Sudhir Venkatesh was a first year sociology graduate student when he took the biggest risk of his life. Hoping to make an impression with one of his professors, he headed out to one of Chicago's most notorious housing projects, looking for people to take a multiple choice survey on urban poverty. What he ended up finding would change his life, and the academic establishment, forever.
Somehow Venkatesh managed to befriend a man named JT, the leader of a gang that controlled one of the buildings in the projects. And for the next seven years, Venkatesh would spend his days under JT's eye, learning everything you could ever know about how an organized gang works. There he met drug dealers, addicts, prostitutes, squatters, pimps, police officers, community organizers and tenants who were just trying to survive the poverty that surrounded them. He learned every detail of how to operate a crack-selling business and why residents of the neighbourhood depended upon the gang for their survival.
All of this is chronicled in Venkatesh's book Gang Leader For A Day: A Rogue Sociologist Takes to the Streets. It is a fascinating look at the inner workings of an urban gang as well as day to day life for many burdened with poverty. But it's also the story of a unique friendship, of two men who are worlds apart but also not much different from each other.
Sudhir Venkatesh is either crazy or seriously dedicated to his work. He discovered that popular methodologies of studying poverty weren't telling the whole story and decided that he was going to change that. It's true - you can't ask someone how it feels to be black and poor giving them the options of answering "very bad, somewhat bad, neither bad nor good, somewhat good, very good." Embedding himself with a gang ended up threatening his life many, many times but his dedication not just to his work but to tell the story of those he met kept him going.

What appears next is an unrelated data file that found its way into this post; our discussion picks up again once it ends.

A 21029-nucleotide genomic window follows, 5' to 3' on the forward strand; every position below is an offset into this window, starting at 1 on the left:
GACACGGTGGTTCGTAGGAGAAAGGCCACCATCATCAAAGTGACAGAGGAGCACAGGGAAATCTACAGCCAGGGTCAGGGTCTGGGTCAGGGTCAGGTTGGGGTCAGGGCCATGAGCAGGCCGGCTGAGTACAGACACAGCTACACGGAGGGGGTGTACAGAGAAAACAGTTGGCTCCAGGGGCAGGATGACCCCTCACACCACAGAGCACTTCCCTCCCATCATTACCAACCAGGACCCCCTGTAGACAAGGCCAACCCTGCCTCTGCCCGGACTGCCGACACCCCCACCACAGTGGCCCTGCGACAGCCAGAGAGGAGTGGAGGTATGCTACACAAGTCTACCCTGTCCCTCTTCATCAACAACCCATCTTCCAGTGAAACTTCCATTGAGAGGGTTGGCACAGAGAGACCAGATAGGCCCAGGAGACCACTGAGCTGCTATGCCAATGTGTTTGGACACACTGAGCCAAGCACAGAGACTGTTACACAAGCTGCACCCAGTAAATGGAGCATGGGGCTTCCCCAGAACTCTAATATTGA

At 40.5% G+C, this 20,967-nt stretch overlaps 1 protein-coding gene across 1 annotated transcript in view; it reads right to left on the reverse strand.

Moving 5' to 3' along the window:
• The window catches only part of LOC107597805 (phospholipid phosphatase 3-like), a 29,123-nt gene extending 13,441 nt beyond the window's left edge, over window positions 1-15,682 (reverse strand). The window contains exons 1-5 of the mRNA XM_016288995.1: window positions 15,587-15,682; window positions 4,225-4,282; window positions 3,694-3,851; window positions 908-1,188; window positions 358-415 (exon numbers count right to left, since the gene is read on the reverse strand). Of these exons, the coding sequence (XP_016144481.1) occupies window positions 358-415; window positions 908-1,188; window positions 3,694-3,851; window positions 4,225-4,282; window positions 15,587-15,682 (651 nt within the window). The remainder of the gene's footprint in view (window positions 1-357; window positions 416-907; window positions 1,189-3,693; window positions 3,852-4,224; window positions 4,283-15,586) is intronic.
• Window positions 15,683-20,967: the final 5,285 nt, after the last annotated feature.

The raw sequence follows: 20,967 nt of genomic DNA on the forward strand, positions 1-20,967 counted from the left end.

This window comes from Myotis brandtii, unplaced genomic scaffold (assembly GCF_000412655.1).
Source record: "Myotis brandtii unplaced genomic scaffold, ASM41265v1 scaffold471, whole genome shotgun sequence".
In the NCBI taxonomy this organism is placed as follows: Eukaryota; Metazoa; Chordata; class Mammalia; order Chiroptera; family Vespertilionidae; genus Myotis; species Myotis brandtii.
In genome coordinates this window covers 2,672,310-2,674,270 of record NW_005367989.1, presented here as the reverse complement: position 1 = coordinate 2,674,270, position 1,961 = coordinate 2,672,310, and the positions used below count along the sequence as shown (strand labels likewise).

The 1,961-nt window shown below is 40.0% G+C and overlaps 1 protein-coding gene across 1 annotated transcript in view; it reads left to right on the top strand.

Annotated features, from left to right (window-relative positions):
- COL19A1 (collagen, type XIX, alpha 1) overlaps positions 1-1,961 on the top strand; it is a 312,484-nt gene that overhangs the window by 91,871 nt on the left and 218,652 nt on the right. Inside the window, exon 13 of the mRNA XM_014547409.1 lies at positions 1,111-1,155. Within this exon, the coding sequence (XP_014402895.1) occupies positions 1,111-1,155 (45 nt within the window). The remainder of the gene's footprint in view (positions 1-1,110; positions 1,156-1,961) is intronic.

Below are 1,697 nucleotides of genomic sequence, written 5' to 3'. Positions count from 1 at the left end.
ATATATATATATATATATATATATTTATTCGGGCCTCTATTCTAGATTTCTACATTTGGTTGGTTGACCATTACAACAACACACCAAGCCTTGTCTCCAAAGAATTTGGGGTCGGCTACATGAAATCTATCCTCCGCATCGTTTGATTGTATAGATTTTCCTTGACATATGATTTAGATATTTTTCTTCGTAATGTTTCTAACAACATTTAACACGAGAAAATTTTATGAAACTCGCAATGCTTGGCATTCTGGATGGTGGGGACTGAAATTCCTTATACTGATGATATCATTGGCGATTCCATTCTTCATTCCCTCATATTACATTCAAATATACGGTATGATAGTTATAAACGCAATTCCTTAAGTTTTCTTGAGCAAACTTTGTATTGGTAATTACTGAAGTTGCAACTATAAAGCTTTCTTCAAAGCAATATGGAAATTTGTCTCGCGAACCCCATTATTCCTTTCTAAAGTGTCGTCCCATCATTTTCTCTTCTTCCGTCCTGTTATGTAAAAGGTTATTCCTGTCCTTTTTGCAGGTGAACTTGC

Anyone who has read Freakanomics by Steven Levitt will be familiar with Sudhir from the chapter "Why Do Drug Dealers Still Live With Their Moms?" It was his work in Chicago that discovered that being in a drug gang didn't actually make you much money. Foot soldiers and dealers made less than minimum wage and the leaders while better off, weren't living lavish lifestyles. Instead, he found that the gangs took care of housing problems for the tenants, provided food and clothing, settled disputes, provided security for the buildings and many other things that made life in the projects just a little easier. In a nutshell, they did for the building what the authorities refused to do.
This is a fascinating book, there is no other way to describe it. You take an academic from a middle-class upbringing and drop him in the middle of one of the nation's worst housing projects and you definitely don't expect to get this book out of it all. Moral and ethical dilemmas abound and throughout the book you can't help but wonder how you would respond if you were in the shoes of either the tenants or Venkatesh. The writing covers years of research and expertly puts it all together in a book that is honest, frank and shocking. One of the best non-fiction books I've read in a while.